An Entry from the Job Hunter's Journal

The Interview Thank-You/Follow-Up-Note

Recently, we were working with an excellent company to fill a management position for them.  Fortunately, we had an excellent candidate that met all of the company’s experience and educational requirements.  The company and the candidate met and both were very happy and we thought the position was filled, but a few days later the head of Human Resources expressed a hiring reservation, the candidate had not sent any of the interviewers a Thank-You-Note.  We were very surprised to hear this because, we knew the candidate was too professional to overlook sending a Thank-You-Note.  We contacted the candidate and he stated he had sent Thank-You emails to the company’s interviewers.  The candidate sent us a copy of the Thank-You-Note.  After a little investigation, we determined the candidate had left a period out of the email address.  We contacted the company, a recruiting disaster was adverted, and the candidate was hired.  This demonstrates how important a Thank-You-Note is to the interview process.  Also, if emailing a Thank-You-Note, how important it is to check and make sure the email was delivered (my computer is set-up to automatically check and make sure my emails are delivered and opened (I tend to make a lot of mistakes).

According to a survey published by CNBC, one in five hiring managers will automatically dismiss a candidate if they haven’t sent a thank you note by email.  But more than that, the thank you note gives prospective job seekers a last chance to add any details left out of the interview or to reaffirm other elements and strengths you want to emphasize.  The following is a list of suggested items to include in the Thank-You-Note:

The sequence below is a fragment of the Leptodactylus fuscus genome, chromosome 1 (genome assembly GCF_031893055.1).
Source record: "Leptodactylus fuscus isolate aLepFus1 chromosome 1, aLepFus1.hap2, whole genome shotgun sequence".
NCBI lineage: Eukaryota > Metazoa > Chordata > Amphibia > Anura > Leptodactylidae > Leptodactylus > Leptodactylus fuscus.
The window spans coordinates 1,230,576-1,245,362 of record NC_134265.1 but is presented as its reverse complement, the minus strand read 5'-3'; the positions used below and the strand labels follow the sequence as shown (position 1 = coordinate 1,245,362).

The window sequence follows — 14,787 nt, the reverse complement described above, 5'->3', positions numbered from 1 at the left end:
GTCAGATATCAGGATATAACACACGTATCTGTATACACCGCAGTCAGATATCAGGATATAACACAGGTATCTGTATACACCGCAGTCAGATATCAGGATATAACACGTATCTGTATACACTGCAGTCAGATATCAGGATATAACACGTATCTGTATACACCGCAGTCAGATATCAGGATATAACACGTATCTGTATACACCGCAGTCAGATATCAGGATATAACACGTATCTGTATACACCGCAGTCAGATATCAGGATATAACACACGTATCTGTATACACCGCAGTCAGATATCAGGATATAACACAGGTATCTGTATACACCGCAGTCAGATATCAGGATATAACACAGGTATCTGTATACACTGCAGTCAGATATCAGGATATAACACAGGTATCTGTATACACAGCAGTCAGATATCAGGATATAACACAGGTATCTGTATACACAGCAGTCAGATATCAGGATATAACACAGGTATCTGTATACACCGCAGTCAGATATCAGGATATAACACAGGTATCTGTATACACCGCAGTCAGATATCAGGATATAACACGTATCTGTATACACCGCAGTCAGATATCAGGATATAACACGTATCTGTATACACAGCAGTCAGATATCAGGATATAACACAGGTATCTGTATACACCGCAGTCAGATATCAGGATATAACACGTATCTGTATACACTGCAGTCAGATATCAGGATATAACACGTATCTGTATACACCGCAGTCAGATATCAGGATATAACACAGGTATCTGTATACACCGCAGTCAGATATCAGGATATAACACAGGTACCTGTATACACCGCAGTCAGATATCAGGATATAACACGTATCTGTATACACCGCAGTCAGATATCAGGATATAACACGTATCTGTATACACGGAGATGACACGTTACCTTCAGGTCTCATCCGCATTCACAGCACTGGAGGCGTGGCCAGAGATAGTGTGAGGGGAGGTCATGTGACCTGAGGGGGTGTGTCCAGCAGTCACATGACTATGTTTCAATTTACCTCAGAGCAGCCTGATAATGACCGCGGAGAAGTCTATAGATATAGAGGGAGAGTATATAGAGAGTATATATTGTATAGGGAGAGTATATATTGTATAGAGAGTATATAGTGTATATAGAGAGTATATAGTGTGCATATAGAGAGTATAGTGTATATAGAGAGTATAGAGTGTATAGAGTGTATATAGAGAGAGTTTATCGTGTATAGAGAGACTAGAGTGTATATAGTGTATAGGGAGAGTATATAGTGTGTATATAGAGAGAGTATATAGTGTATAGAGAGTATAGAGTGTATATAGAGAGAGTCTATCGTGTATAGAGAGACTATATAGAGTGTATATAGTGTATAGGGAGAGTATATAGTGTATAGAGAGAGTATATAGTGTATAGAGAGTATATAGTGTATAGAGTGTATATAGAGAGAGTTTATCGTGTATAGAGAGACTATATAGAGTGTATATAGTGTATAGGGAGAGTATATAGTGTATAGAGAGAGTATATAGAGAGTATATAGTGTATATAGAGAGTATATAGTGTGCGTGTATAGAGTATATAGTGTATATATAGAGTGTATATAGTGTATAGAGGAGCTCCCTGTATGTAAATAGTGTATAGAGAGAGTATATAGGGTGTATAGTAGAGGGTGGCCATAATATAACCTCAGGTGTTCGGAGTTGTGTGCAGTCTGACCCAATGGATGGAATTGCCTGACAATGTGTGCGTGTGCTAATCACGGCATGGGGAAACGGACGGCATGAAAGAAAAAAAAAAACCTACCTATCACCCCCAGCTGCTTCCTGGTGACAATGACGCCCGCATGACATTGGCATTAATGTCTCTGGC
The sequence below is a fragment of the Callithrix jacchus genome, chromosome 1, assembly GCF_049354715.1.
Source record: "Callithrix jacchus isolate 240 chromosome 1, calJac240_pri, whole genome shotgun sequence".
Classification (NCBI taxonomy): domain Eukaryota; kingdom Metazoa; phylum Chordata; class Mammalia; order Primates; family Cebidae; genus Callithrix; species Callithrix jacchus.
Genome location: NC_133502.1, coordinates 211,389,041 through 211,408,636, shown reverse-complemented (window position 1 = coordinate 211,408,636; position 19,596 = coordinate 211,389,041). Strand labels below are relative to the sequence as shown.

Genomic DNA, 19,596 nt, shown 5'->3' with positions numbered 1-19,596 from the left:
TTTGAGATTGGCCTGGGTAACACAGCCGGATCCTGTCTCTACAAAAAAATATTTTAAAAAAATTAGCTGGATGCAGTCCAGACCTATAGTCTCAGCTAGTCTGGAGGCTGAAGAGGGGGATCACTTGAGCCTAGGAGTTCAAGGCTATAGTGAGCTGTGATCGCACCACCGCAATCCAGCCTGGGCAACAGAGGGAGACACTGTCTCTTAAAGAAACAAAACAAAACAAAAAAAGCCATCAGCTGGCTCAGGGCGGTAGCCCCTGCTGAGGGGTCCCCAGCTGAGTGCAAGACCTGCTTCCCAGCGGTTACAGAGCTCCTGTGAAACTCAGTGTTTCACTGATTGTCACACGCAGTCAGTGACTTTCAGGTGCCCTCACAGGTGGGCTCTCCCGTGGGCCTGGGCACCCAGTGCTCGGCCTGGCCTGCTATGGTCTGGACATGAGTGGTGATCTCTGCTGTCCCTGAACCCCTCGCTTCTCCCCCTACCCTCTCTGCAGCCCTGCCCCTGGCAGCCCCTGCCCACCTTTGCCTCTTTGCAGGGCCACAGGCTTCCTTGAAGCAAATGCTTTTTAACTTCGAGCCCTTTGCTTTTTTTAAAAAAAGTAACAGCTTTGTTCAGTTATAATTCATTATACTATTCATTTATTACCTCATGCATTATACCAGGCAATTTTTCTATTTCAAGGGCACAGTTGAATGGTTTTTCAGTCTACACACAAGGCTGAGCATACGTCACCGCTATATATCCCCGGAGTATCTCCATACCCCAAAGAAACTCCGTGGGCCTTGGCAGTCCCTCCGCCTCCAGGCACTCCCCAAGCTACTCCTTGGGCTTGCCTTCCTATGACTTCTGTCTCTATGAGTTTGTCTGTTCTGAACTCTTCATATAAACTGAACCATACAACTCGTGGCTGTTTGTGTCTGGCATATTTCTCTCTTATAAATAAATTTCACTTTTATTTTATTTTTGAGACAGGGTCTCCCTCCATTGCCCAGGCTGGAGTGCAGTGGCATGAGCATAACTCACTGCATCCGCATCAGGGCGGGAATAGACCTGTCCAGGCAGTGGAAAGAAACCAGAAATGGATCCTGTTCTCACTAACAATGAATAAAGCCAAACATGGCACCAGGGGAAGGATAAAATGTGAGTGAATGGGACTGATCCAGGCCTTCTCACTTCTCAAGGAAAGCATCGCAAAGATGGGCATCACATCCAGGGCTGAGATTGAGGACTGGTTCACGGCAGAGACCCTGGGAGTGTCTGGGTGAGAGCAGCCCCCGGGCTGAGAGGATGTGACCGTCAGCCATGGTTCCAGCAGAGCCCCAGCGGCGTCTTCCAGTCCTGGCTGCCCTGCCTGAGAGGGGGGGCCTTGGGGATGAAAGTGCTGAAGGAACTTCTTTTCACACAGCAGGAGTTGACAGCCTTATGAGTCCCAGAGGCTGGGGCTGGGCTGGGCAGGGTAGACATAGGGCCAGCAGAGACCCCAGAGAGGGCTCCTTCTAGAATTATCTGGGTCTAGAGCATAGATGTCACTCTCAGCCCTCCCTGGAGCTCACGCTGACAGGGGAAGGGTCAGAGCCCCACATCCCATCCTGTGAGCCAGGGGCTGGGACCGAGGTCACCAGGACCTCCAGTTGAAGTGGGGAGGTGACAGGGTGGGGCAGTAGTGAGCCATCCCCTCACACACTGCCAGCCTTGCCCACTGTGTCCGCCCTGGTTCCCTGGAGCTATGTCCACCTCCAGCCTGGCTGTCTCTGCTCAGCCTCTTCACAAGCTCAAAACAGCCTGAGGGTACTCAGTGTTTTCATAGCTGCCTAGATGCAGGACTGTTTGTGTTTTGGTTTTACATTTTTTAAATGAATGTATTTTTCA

1. Convey your continued interest in the position.  If at all possible, send the follow-up email within 24 hours of the interview, basically stating the interview confirmed your interest in position.  Be specific and reference some of the information shared by the interviewer about the role which enhanced the appeal of working with the organization.
  2. Tell them why the job is a fit.  Include a short paragraph providing a examples of why the position is a good fit for both of you.  Mention key strengths that will allow you to excel in the position, tailoring your most critical qualifications for the position.
  3. Add more information to support your candidacy.  Was there something that that you wished you had said during the interview but did not mention?  This could include something the interviewer did not ask or a response to a question that stumped you during the interview.
  4. Provide information requested during the interview process.  If the potential employer asked for examples of your writing or design skills, they could be attached to the Thank-You-Note.
  5. Ask for the job.  Hopefully you asked for the job at the end of the interview but it never hurts to ask again.  Make it clear you want the job and are willing to accept a reasonable offer.
  6. Don’t forget to express you gratitude for the interviewer for taking time away from his or her busy work day to interview you.